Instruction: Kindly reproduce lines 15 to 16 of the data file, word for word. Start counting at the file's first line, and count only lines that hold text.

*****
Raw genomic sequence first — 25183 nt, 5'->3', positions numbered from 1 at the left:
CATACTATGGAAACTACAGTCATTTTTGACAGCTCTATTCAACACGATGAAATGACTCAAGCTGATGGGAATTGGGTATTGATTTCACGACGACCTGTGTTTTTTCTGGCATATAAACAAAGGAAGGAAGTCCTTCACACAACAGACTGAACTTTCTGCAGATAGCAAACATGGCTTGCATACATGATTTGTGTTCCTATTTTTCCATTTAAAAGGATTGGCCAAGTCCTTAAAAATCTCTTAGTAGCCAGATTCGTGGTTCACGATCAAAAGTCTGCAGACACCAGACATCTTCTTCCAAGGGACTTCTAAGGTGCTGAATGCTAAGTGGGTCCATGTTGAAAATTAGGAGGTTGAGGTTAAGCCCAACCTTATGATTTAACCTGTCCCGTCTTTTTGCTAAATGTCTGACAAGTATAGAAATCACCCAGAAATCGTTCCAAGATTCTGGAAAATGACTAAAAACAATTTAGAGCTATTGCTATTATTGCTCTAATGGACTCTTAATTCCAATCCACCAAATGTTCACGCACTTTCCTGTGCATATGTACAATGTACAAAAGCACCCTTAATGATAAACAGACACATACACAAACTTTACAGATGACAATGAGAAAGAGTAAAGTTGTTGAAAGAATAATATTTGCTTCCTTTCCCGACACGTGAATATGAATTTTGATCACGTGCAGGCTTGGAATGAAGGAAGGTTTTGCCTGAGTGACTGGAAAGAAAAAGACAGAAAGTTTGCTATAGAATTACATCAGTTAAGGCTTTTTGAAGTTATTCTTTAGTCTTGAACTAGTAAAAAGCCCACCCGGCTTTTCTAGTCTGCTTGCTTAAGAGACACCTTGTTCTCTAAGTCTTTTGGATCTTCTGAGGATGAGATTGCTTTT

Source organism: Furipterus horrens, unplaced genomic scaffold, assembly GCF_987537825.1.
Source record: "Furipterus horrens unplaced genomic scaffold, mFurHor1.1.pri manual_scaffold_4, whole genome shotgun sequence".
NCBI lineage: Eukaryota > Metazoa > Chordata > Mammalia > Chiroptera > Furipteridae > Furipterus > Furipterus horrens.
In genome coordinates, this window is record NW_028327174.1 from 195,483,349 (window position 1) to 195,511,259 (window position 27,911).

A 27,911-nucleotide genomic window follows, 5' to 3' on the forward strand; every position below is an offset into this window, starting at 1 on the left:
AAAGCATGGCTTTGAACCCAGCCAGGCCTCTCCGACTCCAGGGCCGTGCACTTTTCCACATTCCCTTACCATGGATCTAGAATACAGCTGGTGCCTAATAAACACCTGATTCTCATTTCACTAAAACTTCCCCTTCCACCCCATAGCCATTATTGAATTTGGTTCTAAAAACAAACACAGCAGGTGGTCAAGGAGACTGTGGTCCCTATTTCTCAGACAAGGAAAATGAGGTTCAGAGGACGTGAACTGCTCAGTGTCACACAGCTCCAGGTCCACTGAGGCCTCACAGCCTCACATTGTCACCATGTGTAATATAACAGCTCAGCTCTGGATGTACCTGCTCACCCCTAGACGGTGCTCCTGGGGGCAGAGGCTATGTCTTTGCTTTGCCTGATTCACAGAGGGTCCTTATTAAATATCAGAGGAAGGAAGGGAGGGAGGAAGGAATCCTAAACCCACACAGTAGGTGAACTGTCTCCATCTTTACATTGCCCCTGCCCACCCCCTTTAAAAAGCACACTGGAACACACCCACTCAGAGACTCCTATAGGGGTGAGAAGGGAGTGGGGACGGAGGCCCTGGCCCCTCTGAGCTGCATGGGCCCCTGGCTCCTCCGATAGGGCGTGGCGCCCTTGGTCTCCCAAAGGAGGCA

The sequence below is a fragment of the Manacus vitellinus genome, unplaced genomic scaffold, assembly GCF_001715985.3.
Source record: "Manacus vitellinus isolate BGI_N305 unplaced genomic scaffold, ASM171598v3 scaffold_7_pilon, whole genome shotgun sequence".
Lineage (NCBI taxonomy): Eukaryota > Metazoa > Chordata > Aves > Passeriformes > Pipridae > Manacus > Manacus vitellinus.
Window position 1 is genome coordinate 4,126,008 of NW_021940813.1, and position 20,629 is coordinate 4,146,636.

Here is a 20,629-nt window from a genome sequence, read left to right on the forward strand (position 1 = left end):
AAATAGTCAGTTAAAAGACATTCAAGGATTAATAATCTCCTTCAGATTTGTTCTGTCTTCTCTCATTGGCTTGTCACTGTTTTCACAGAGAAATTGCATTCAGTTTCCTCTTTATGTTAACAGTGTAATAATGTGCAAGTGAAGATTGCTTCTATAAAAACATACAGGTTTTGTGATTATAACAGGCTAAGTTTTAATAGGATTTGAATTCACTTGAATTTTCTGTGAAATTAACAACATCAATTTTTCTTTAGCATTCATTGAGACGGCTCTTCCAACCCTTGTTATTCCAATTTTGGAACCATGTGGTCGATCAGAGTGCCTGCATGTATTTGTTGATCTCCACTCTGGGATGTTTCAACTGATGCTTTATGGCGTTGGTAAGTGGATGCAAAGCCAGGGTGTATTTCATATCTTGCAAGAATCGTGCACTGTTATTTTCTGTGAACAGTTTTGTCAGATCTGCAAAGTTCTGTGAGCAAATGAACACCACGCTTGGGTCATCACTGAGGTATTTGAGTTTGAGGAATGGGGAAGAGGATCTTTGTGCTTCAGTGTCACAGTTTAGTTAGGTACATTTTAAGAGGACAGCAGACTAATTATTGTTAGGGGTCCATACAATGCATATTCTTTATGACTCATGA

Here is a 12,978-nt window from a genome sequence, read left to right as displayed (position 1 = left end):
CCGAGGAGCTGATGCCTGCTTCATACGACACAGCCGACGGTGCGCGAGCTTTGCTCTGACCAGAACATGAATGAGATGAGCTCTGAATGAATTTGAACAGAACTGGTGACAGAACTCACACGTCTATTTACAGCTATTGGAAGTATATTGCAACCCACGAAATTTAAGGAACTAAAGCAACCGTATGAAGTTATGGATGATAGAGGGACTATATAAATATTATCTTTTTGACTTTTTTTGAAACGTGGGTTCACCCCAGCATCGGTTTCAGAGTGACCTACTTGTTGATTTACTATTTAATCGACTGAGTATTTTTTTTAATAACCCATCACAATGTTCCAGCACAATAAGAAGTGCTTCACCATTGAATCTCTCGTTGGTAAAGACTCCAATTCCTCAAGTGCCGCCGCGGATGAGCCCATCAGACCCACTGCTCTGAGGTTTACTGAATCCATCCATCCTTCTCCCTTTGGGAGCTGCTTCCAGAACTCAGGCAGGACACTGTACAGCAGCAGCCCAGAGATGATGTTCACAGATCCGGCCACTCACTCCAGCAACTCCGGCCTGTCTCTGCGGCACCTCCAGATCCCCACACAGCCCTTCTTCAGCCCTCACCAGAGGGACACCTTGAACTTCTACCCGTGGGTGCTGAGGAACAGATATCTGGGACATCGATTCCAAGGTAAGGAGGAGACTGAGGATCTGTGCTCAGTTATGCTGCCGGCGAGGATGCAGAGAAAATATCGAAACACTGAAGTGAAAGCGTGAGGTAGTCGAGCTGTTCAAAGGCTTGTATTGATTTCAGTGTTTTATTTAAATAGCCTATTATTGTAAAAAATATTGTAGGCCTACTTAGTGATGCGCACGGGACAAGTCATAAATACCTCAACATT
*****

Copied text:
Here is a 12,978-nt window from a genome sequence, read left to right as displayed (position 1 = left end):
CCGAGGAGCTGATGCCTGCTTCATACGACACAGCCGACGGTGCGCGAGCTTTGCTCTGACCAGAACATGAATGAGATGAGCTCTGAATGAATTTGAACAGAACTGGTGACAGAACTCACACGTCTATTTACAGCTATTGGAAGTATATTGCAACCCACGAAATTTAAGGAACTAAAGCAACCGTATGAAGTTATGGATGATAGAGGGACTATATAAATATTATCTTTTTGACTTTTTTTGAAACGTGGGTTCACCCCAGCATCGGTTTCAGAGTGACCTACTTGTTGATTTACTATTTAATCGACTGAGTATTTTTTTTAATAACCCATCACAATGTTCCAGCACAATAAGAAGTGCTTCACCATTGAATCTCTCGTTGGTAAAGACTCCAATTCCTCAAGTGCCGCCGCGGATGAGCCCATCAGACCCACTGCTCTGAGGTTTACTGAATCCATCCATCCTTCTCCCTTTGGGAGCTGCTTCCAGAACTCAGGCAGGACACTGTACAGCAGCAGCCCAGAGATGATGTTCACAGATCCGGCCACTCACTCCAGCAACTCCGGCCTGTCTCTGCGGCACCTCCAGATCCCCACACAGCCCTTCTTCAGCCCTCACCAGAGGGACACCTTGAACTTCTACCCGTGGGTGCTGAGGAACAGATATCTGGGACATCGATTCCAAGGTAAGGAGGAGACTGAGGATCTGTGCTCAGTTATGCTGCCGGCGAGGATGCAGAGAAAATATCGAAACACTGAAGTGAAAGCGTGAGGTAGTCGAGCTGTTCAAAGGCTTGTATTGATTTCAGTGTTTTATTTAAATAGCCTATTATTGTAAAAAATATTGTAGGCCTACTTAGTGATGCGCACGGGACAAGTCATAAATACCTCAACATT